Whether you want to catch a chairlift down the coast, teach your children about history with a visit to a medieval castle or simply appreciate nature with a stroll through a country park, the Isle of Wight is a wonderful destination for families.
Whatever your interests, this selection of the best attractions on the island promises fun for the whole family – no matter your age!
Tapnell Farm Park
Four miles west of Newbridge and Calbourne lies this enormously popular (and dog-friendly) farm park. Children can play on giant haystacks and sledge slides, enjoy a round of mini-golf, a splash in the aqua park or a lap on the go-karts, and pet not only goats and pigs but also more exotic animals such as alpacas, meerkats and wallabies.
Despite its family-friendly nature, Tapnell Farm also offers an insight into how land is managed on the Isle of Wight. The land at Tapnell (and the adjacent Afton Farm) has been owned by the Tourney family for generations and, until the start of the 2010s, was grazed by a dairy herd of 800 cows that produced 24,000 litres of milk every day. At that point, with milk prices volatile but invariably low, the family relocated the herd to Dorset and set about transforming the farm into a family attraction.
Red Squirrel Trail
If a cycle trail can be a poster child for two wheelers, then it would be the Red Squirrel Trail. This lasso-shaped route explores the east of the Island and is perfect for families. The basic loop runs for 13 miles from Newport to Sandown and Shanklin, with the ‘noose’ of the lasso representing the extension up through Newport towards West Cowes and into Parkhurst Forest.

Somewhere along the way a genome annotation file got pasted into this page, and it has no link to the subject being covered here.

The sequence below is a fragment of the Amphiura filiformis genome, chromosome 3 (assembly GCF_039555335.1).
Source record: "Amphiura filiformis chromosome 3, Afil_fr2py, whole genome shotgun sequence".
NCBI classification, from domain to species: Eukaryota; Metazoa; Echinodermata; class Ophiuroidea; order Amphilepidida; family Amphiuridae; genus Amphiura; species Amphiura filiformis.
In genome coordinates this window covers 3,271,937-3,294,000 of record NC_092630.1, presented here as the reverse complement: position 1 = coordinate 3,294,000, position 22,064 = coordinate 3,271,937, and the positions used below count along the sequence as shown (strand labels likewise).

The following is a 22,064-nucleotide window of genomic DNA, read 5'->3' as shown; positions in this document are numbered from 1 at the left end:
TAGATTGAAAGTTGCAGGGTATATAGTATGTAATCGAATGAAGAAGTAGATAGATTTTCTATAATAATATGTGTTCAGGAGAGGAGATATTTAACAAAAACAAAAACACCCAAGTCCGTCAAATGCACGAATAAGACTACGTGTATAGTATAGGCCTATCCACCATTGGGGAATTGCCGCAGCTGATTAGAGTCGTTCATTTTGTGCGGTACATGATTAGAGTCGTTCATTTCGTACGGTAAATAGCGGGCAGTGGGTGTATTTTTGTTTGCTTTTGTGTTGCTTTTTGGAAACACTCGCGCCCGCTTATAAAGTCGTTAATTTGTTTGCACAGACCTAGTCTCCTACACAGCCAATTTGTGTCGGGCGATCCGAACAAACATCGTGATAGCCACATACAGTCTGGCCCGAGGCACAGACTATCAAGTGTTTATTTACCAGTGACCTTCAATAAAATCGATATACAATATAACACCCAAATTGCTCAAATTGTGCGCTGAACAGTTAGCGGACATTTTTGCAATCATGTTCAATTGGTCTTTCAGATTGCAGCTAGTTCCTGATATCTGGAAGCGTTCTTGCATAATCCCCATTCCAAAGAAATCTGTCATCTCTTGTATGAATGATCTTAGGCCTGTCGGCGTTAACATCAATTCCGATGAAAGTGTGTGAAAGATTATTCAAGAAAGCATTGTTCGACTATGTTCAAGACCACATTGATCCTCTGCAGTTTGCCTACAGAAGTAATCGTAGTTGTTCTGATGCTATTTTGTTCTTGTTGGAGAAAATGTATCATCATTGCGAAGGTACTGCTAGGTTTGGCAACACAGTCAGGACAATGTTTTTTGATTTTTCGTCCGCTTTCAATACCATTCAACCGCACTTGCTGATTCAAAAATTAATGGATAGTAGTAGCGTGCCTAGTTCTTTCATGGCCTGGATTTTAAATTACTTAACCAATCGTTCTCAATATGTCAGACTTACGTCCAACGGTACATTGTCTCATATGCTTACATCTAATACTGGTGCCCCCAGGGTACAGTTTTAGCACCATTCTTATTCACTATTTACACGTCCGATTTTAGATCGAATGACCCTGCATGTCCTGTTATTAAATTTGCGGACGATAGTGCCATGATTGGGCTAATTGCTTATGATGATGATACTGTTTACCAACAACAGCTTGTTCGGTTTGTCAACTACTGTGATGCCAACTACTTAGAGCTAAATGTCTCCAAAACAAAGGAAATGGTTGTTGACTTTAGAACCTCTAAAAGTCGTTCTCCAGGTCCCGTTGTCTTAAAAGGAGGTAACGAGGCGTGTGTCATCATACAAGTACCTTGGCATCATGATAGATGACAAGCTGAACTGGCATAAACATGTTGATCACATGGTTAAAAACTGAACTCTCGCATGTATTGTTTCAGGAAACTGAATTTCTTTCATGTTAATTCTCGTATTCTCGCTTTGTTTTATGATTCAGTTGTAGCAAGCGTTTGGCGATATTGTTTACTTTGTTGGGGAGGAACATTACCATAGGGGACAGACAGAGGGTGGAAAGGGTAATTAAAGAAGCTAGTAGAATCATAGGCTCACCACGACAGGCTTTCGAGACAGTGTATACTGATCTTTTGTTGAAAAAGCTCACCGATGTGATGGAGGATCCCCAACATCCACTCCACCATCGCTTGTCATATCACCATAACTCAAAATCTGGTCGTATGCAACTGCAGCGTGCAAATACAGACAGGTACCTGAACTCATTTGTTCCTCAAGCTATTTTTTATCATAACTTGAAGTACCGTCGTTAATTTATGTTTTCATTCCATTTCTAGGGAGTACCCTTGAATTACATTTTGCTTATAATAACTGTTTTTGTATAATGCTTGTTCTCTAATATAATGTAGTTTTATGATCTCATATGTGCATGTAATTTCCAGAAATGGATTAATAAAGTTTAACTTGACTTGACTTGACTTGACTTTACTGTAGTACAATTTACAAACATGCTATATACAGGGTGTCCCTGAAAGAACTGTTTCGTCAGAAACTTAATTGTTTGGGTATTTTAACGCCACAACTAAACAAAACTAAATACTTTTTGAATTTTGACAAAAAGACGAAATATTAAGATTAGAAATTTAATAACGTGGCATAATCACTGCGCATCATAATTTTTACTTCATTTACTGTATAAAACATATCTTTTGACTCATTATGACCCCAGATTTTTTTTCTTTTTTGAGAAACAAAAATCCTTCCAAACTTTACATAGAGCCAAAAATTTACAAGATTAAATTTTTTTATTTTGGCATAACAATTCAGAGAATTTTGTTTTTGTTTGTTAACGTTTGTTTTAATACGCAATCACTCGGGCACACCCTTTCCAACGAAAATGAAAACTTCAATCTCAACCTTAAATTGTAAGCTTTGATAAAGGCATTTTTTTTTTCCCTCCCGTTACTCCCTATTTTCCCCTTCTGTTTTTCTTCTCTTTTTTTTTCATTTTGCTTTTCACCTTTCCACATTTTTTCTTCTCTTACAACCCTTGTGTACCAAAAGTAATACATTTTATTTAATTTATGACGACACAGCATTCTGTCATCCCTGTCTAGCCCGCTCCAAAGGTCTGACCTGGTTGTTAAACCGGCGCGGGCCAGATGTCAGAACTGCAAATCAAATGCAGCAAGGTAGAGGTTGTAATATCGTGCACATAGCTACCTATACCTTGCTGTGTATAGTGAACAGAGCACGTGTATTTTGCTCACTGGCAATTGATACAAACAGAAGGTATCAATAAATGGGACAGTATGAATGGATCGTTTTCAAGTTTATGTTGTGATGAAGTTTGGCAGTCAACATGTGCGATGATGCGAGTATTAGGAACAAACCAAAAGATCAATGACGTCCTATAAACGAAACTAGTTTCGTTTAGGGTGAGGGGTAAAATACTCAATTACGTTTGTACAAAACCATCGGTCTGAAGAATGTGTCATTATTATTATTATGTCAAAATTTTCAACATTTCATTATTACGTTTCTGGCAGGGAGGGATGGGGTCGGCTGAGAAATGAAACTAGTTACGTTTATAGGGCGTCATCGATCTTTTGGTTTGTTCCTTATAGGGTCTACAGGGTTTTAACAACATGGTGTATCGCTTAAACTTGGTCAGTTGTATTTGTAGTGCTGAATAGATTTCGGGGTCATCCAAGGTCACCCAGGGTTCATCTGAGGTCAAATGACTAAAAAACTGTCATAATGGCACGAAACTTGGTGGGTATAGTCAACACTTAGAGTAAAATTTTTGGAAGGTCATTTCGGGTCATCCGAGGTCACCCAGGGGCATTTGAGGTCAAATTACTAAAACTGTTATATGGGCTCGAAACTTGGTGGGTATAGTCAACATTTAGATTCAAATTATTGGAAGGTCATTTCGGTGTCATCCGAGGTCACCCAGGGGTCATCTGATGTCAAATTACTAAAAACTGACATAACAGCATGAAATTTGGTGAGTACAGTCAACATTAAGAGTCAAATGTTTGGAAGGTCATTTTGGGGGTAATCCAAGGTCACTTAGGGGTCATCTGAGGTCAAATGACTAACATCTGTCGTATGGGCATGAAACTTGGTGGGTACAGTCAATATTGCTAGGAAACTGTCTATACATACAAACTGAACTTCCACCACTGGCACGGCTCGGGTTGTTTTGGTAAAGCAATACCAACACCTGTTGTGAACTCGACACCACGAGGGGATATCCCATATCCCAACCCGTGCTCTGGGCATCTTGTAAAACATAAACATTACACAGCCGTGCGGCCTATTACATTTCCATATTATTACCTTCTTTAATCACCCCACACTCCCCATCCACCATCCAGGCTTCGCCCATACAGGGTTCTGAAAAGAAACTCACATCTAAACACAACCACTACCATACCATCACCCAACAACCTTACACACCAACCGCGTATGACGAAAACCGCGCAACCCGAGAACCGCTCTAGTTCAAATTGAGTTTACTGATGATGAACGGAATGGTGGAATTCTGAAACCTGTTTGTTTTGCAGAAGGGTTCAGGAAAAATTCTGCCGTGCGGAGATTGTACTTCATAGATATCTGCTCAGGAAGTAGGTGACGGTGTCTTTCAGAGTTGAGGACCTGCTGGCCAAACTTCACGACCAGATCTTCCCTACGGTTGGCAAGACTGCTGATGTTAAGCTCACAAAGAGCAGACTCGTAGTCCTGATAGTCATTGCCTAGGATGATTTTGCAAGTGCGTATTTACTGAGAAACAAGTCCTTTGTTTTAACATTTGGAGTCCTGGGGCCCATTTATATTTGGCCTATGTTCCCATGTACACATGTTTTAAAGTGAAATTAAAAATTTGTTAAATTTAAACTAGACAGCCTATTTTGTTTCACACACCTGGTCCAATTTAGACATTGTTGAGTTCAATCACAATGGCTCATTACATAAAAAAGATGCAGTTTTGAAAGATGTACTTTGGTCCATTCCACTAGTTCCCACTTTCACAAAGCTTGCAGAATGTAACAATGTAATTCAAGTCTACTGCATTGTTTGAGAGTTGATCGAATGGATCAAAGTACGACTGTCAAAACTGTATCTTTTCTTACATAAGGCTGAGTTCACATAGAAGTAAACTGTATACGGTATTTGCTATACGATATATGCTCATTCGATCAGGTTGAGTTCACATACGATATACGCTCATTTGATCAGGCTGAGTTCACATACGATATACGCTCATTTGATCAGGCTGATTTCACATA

About 95% of the route is off-road, ranging from flat, former train lines to mud and puddles, and is suitable for trail bikes and mountain bikes, and bicycles with chunkier tyres. The route is really excellent for all age groups, so even those with young children can easily manage it with a trailer.
In the direction of Newport, the trail has a useful northern spur along the west bank of the Medina that offers hassle-free access to Parkhurst Forest. The trail includes a 3¼-mile loop through the woods. All the cycle trails within the forest are along gravel trails.
Robin Hill Country Park
Robin Hill Country Park is an 88-acre park which features an impressive portion of ancient woodland. While you may object to part of the island’s natural landscape being monetised, the park woodlands are a safe bet for spotting red squirrels and a wonderful place to take a family.
As you meander through the grounds, you’ll come across exotic specimens including a giant redwood and eucalyptus trees, ponds and dinky, Chinese-style miniature bridges that arch over streams.
The Needles Landmark Attraction